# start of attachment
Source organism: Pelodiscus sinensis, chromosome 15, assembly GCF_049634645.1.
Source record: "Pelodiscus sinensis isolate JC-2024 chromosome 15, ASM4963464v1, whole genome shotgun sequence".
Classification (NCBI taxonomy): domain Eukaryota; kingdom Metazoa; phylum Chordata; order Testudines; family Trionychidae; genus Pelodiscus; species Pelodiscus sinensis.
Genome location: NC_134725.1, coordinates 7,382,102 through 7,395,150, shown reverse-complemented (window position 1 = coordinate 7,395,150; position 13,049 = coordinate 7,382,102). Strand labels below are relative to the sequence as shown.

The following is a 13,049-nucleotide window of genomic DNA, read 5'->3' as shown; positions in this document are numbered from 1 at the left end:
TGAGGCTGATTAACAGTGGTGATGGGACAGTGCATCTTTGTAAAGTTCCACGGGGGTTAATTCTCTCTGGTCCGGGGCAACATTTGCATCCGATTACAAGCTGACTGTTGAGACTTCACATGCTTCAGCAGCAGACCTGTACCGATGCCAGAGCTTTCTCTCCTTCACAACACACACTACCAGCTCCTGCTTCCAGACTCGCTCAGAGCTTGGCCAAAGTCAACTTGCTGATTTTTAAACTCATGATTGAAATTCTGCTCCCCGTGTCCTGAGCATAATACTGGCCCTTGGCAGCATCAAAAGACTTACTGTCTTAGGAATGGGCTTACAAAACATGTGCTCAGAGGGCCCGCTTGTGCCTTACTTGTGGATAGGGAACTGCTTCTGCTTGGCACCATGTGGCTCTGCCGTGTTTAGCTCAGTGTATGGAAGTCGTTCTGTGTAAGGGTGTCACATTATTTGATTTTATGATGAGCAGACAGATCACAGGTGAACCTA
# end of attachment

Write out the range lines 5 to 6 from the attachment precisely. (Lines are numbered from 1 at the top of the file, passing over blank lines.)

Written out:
The following is a 13,049-nucleotide window of genomic DNA, read 5'->3' as shown; positions in this document are numbered from 1 at the left end:
TGAGGCTGATTAACAGTGGTGATGGGACAGTGCATCTTTGTAAAGTTCCACGGGGGTTAATTCTCTCTGGTCCGGGGCAACATTTGCATCCGATTACAAGCTGACTGTTGAGACTTCACATGCTTCAGCAGCAGACCTGTACCGATGCCAGAGCTTTCTCTCCTTCACAACACACACTACCAGCTCCTGCTTCCAGACTCGCTCAGAGCTTGGCCAAAGTCAACTTGCTGATTTTTAAACTCATGATTGAAATTCTGCTCCCCGTGTCCTGAGCATAATACTGGCCCTTGGCAGCATCAAAAGACTTACTGTCTTAGGAATGGGCTTACAAAACATGTGCTCAGAGGGCCCGCTTGTGCCTTACTTGTGGATAGGGAACTGCTTCTGCTTGGCACCATGTGGCTCTGCCGTGTTTAGCTCAGTGTATGGAAGTCGTTCTGTGTAAGGGTGTCACATTATTTGATTTTATGATGAGCAGACAGATCACAGGTGAACCTA